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  6. Eddie Janssen

    I have the audacity to try and outdo our Sacred Curmudgeon:
    1. If god exists, then god exists
    2. god exists
    3. Therefore, god exists. Q.E.D.

  7. Eddie Janssen, you need a bit more in step 2.

  8. Michael Fugate

    One can find the papers here:
    http://page.mi.fu-berlin.de/cbenzmueller/

    A verbal description
    A1 Either a property or its negation is positive, but not both:
    A2 A property necessarily implied by a positive property is positive:
    T1 Positive properties are possibly exemplified:
    D1 A God-like being possesses all positive properties:
    A3 The property of being God-like is positive:
    C Possibly, God exists:
    A4 Positive properties are necessarily positive:
    D2 An essence of an individual is a property possessed by it and necessarily implying any of its properties:
    T2 Being God-like is an essence of any God-like being:
    D3 Necessary existence of an individual is the necessary exemplification of all its essences:
    A5 Necessary existence is a positive property:
    T3 Necessarily, God exists:

    Not sure this gets one to Jesus, Christianity, or an afterlife….

  9. Mathematician here.

    We call that kind of argument, a “snow job”.

  10. Under the motto, better a blow job than a snow job?

    (sorry SC, a mathematician made me do it)

  11. Every philosophy student recognizes this as the Ontological Argument, first attributed to Anselm in the 11th century.

    As so often happens, newspaper journalists manage to sensationalize a rather mundane story. Dr. Christoph Benzmüller and Dr. Bruno Woltzenlogel apparently developed yet another sophisticated program for analyzing mathematical proofs and testing their rigor. To demonstrate their software’s capabilities, they probably thought Kurt Godel’s famous attempt at the Ontological Argument provided a good test–and a very famous one which wouldn’t step on any living mathematician’s toes. My guess is that they never dreamed it would get picked up by the non-academic media.

    The Ontological Argument has gone through many revisions through the centuries and everybody from Leibnitz and Descartes to David Hume and Bertrand Russell have weighed in. Wikipedia has a nice summary of the evolution of the debate over this “proof of God.” Personally, I always found it a yawner—and fundamentally flawed in assuming that that which can be imagined thereby must exist. Nope. This is one theist who is unconvinced by this “proof.”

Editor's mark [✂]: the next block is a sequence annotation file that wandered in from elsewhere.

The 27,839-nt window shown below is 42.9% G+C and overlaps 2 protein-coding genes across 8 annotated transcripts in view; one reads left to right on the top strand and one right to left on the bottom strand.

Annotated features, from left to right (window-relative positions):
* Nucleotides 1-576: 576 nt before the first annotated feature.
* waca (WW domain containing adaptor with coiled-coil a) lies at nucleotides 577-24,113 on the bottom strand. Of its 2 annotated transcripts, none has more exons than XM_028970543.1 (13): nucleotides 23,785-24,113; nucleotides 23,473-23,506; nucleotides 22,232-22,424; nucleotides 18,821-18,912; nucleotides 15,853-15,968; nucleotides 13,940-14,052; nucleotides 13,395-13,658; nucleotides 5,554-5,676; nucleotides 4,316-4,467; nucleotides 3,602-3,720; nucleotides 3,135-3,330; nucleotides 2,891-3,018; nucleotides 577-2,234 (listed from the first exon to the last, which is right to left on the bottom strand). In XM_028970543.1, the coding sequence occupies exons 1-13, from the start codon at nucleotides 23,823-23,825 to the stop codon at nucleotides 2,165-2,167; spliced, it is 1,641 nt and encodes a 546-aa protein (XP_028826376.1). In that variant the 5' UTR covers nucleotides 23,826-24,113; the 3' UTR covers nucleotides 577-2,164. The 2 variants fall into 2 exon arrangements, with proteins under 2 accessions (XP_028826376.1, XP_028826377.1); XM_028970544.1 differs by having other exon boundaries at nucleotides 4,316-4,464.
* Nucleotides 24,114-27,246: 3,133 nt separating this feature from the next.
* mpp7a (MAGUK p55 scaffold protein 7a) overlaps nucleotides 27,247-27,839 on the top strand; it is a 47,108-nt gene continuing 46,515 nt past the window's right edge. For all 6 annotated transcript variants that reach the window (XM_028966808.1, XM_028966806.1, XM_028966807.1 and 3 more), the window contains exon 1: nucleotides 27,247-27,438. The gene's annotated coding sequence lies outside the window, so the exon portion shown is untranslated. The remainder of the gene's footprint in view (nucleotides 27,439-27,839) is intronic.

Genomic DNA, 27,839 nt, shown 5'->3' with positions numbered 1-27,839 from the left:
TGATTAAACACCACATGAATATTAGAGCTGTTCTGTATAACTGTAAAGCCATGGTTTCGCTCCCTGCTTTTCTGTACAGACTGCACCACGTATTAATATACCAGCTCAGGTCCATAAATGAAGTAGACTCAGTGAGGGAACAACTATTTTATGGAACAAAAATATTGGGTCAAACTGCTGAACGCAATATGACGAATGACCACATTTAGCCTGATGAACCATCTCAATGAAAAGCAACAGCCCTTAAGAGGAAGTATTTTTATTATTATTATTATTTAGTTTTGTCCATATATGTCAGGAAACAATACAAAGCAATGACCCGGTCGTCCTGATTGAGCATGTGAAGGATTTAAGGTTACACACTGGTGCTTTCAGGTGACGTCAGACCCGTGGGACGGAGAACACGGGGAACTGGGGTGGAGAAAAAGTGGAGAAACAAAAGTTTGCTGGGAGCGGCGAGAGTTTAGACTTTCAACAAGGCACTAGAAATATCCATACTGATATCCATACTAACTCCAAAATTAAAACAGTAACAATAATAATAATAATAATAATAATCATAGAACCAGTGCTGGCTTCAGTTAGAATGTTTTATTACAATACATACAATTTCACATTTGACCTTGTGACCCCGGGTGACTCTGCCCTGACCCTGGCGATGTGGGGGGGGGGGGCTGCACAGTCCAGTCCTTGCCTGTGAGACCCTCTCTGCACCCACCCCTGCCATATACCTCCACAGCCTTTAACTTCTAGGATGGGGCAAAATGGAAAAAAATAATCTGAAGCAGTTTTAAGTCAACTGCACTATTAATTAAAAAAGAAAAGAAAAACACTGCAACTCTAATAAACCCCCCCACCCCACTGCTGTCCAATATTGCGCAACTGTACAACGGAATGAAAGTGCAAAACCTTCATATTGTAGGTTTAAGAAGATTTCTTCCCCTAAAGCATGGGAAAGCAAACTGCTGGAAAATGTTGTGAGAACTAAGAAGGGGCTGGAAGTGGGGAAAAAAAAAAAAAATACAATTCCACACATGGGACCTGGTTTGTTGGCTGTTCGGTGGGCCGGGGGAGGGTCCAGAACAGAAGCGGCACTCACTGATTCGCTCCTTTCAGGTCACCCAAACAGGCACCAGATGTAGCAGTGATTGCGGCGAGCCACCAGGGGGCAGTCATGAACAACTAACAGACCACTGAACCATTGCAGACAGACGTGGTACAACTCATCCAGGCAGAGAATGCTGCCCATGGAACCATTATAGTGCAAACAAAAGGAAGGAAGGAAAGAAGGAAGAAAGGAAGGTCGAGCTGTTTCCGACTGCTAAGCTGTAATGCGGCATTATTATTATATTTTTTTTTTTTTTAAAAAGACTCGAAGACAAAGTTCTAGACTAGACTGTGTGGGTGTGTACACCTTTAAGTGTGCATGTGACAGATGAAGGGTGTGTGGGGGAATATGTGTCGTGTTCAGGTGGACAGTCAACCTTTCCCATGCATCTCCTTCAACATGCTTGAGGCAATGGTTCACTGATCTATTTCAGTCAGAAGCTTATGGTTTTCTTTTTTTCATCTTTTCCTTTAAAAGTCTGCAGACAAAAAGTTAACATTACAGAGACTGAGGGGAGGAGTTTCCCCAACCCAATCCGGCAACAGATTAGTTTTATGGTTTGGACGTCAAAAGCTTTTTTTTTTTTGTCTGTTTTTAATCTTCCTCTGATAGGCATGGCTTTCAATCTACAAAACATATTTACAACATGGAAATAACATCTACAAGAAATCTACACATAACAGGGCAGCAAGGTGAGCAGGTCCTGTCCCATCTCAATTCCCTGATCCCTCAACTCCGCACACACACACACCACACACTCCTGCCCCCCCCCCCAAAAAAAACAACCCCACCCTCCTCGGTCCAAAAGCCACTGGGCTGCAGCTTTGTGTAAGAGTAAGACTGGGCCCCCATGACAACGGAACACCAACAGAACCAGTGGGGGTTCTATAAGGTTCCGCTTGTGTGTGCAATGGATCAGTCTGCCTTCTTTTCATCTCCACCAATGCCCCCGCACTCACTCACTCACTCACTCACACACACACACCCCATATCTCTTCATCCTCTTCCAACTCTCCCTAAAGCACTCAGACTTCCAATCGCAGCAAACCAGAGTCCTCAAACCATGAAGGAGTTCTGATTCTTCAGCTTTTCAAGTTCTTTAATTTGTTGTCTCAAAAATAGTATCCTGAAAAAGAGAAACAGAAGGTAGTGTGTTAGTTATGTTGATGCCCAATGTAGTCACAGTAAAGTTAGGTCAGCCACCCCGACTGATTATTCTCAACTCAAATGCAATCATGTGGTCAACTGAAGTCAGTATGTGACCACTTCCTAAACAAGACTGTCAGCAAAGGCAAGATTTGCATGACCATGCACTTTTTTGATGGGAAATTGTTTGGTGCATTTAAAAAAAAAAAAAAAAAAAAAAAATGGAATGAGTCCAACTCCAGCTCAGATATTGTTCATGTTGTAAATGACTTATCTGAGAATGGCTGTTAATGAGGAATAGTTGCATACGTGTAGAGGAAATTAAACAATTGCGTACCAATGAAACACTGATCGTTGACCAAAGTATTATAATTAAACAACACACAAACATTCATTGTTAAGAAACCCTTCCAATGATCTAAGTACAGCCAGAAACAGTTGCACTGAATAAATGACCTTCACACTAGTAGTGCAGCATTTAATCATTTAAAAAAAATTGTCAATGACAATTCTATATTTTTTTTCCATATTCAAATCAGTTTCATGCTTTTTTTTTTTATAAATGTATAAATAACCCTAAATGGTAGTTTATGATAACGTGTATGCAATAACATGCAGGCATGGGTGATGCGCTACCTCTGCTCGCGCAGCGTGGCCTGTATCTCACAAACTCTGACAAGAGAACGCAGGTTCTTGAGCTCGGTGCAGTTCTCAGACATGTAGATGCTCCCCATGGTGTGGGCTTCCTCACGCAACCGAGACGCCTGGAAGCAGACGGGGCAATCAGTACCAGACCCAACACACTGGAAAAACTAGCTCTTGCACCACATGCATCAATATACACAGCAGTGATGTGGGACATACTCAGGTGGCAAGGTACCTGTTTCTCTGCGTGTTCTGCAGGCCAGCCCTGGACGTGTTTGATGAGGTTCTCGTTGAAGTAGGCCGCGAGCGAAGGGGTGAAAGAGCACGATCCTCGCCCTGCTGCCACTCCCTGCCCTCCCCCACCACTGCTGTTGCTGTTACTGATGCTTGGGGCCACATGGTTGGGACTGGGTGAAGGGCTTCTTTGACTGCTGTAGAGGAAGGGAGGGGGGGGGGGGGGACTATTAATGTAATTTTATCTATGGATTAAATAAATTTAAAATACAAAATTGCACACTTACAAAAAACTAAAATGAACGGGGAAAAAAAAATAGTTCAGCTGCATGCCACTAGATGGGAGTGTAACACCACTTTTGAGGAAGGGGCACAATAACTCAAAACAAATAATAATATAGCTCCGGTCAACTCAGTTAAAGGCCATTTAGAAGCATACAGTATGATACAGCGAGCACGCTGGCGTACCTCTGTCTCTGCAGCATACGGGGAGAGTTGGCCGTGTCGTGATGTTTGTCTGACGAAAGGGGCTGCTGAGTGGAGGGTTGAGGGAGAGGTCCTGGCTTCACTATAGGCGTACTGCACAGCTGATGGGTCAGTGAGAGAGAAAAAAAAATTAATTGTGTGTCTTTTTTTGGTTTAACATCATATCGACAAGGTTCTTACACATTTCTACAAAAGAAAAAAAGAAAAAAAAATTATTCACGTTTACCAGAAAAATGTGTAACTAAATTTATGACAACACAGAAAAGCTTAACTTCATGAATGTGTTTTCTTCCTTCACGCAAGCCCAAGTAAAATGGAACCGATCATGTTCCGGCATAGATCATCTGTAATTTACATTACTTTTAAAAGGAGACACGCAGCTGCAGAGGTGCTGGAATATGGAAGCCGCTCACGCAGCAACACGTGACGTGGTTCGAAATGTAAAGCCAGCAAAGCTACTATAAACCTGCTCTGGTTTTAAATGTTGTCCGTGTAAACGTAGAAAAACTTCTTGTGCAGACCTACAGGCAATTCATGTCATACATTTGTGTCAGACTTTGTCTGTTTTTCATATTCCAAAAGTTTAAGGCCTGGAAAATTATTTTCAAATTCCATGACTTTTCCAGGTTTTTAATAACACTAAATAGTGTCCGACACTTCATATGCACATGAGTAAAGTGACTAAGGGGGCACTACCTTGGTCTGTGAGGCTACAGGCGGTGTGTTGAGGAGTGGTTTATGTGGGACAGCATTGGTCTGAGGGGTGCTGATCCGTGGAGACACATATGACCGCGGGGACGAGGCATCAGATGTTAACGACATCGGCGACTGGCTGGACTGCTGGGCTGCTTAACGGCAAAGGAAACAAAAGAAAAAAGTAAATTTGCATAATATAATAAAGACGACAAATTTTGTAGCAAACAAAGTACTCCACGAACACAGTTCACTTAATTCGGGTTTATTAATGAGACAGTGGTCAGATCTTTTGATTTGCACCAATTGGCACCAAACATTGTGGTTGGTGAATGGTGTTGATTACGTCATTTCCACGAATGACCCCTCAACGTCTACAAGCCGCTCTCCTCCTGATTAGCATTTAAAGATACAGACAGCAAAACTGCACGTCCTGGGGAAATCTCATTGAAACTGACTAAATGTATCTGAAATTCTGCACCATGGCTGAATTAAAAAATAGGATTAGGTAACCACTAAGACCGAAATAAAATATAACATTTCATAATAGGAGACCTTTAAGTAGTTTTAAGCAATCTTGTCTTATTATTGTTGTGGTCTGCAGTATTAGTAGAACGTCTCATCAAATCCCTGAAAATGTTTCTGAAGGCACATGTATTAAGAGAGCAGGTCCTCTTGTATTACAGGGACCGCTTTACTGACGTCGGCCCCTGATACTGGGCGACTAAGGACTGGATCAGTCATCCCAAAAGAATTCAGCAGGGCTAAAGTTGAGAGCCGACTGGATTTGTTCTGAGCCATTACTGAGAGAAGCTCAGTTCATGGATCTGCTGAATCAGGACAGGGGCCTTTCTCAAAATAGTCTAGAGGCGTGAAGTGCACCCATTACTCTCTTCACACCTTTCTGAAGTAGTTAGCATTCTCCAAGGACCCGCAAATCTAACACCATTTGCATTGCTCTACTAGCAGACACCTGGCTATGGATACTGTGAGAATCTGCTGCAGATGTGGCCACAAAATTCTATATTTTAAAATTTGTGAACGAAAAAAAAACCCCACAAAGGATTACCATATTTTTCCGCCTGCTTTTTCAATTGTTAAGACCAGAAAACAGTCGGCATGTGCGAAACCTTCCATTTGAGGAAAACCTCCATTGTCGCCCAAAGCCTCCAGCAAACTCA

12. MichaelF confirms my suspicion: this is the modal argument.

    http://www.philosophyofreligion.info/theistic-proofs/the-ontological-argument/the-modal-ontological-argument/

    using modal logic

    https://plato.stanford.edu/entries/logic-modal/

    My view: be suspicious when people use semantics (and math is a language) to prove something about our reality.

  13. Must be true: the article in Spiegel online is from 2013. So the Daily Mail took more than three years for a peer review…

  14. Professor Tertius, you’re back! Good to see you.

  15. @Professor Tertius
    Your analysis of this is welcomed, too.

  16. Here’s another proof:

    1. God is truth.
    2. If truth exists, God exists.
    3. This sentence is true.
    4. Therefore, God. Q.E.D.

  17. BTW, this tabloid sounds like the National Enquirer’s stories. Perhaps DJT should add it to his required reading list.

  18. Kurt Gödel had other strange ideas. One of them was that you had to live by the “macrobiotic” diet – a system based on oriental religions. He became so paranoid about his food that he final died of malnutrition. Here’s a bit from an article about him: “He trusted only his wife, Adele, and would eat the food she prepared for him (or alternatively, she would taste any provided food before he ate it). When she became ill in 1977 and had to be hospitalized for six months, Gödel refused to eat, and eventually died of malnutrition in 1978 at the age of 71.”

    A guy like this might come up with important truths (he did) and he might also be a nut – I think he was.

  19. Mike Elzinga

    Answers in Genesis has a similar line.

    1. Reason and logic cannot exist without God

    2. Reason and logic exist.

    3. Therefore God exists.

  20. Michael Fugate

    Ask the people killed in the Flood, if God is “positive”.